State Universities V/S Deemed Universities – How are they different ?

Universities are the mainstay of higher education in our country; actually, in every country in the world. They are the institutions that are responsible for the imparting of advanced and higher education among the youth in the country. They are like the finishing schools, the final steps that help students prepare for a career of their choice once they complete their higher education degrees and pass out of the college they are in.

In our earlier blogs, we discussed two of the four different kinds of universities you see in India. In the first blog we discussed the deemed universities in India, while in the second blog we discussed the state universities in India. One thing is certain: both these kinds of universities are very important when it comes to promoting and furthering higher education in the different states across the country.

So are the state universities and deemed universities the same? Given that they are listed as separate categories, the answer would seem to be a ‘no’. But is that actually the case? Are there differences between state and deemed universities? If so, what are these differences? Is there a way of determining which of them is better? Is one actually better than the other? Or is it all just in our minds? We will discuss all these in this blog.

State University  V/S  Deemed University – The Basics

There is a basic difference between a state university and a deemed university, you can see it when you study the definitions for the two. A state university is established by the passing of the required legislation by a state government. It is an educational institute established by the state government and also funded by it. It still is governed by the guidelines laid down by the UGC. There are 251 state universities in India today.

A deemed university, on the other hand, is ‘deemed to be a university’ by the UGC under Section 3 of the UGC Act of 1956. The declaration may be made by the Central Government on recommendation by the UGC. Currently, there are more than 130 deemed universities in the country, with Tamil Nadu having the highest number of them: 28.

State University V/S Deemed University – Some More Information

A state university must adopt a regulated and streamlined approach when it comes to deciding their fee structure and also their course structure. In many places the entire public higher education system is viewed as one that is weighed down by lack of funds and resources. The entire fee structure is designed such that it is not too hefty an amount for the general public to pay for their children’s education.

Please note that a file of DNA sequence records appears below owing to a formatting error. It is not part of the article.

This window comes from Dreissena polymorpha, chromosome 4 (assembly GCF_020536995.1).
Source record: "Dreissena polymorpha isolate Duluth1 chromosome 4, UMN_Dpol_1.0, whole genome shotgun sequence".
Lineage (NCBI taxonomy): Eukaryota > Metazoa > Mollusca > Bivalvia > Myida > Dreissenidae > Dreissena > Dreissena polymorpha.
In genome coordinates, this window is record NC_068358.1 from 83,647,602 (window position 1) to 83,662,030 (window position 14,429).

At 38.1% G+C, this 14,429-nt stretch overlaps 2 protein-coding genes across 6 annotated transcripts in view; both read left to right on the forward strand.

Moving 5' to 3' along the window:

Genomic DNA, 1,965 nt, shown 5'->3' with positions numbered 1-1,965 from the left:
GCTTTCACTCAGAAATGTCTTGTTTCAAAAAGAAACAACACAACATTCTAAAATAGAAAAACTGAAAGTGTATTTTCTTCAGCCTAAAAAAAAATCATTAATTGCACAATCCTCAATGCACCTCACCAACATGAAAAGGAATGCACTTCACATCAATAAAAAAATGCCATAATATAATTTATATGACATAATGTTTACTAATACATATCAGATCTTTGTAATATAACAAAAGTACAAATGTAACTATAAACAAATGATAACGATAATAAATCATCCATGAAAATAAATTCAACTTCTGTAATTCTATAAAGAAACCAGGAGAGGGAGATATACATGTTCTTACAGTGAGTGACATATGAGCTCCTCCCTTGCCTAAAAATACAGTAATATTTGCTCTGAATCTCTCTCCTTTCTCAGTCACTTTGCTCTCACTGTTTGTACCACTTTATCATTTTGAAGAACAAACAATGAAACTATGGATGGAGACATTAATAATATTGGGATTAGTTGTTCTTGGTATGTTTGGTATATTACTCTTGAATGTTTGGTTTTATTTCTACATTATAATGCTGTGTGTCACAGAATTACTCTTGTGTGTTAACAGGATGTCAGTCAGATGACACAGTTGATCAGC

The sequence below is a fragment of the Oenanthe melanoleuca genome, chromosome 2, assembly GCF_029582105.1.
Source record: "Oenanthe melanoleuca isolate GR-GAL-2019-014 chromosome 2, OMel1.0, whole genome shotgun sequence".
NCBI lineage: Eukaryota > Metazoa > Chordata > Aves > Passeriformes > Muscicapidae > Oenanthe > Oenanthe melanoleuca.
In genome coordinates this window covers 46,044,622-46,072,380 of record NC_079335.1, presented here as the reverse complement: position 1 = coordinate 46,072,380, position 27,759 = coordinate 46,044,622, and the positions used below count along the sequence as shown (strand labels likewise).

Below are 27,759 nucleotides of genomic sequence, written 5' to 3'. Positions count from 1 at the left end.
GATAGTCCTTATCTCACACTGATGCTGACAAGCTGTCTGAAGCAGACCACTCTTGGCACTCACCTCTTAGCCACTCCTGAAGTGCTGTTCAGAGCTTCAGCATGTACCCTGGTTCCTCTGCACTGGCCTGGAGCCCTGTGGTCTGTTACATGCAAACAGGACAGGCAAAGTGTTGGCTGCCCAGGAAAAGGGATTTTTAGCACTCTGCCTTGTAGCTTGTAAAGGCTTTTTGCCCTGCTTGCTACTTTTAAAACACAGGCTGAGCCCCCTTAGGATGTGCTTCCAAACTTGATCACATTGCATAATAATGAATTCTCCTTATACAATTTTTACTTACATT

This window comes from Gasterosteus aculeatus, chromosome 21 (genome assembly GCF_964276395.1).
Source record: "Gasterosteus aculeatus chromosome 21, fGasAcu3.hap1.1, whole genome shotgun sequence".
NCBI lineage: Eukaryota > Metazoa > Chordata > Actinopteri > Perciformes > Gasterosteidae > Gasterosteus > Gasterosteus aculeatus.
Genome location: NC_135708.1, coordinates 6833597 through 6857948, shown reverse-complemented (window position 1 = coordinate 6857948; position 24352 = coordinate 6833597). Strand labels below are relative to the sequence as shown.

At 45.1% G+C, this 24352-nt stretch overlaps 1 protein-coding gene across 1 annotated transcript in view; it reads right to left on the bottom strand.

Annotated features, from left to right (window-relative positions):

A deemed university, on the other hand, has the independence to design its own course. That is not all; it also has the authority to design its fees structure. There was a move in 2011 by the Ministry of Human Resources Development (MHRD) through the UGC to decide the fee structure and also the policies relating to admission for deemed universities. However, they still have their own autonomy in these matters.

Another thing about state universities is the perception of people, especially in the bigger cities, about the state of affairs in many of the state universities. Facilities in many of the deemed universities are considered to be state-of-the-art, the equipment and labs are advanced in general. A higher fee structure can be justified for many, if the facilities and syllabus are in sync with the times.

State University V/S Deemed University – The Final Analysis

In the final analysis, the two different kinds of universities – state university and deemed university – are both under the UGC in many ways, though they have their own style of functioning. State universities have their own syllabic, fees structures, and student base. The fact that most of them have been around for quite a while has its own appeal, along with the fact that they are associated with the state and not against a private group or trust.

Deemed universities have their own appeal and their own base of students. They may not have the umbrella of association with the state, but they make up for that with advanced course ware that is designed keeping the current industry trends, job market place and student’s future in mind. They have the infrastructure and the facilities to back-up the advanced course ware they offer and the dreams of big careers they nurture for their students.

Each kind of university, in the final analysis, is recognised by the UGC and by the Ministry of Human Resources and Development. The categorisation itself is done at their end. The onus is on the universities to live up to the expectations that the people and the government have from them. Deemed universities are good repositories for the latest education and research as they are evidenced by the infrastructure they have, and the

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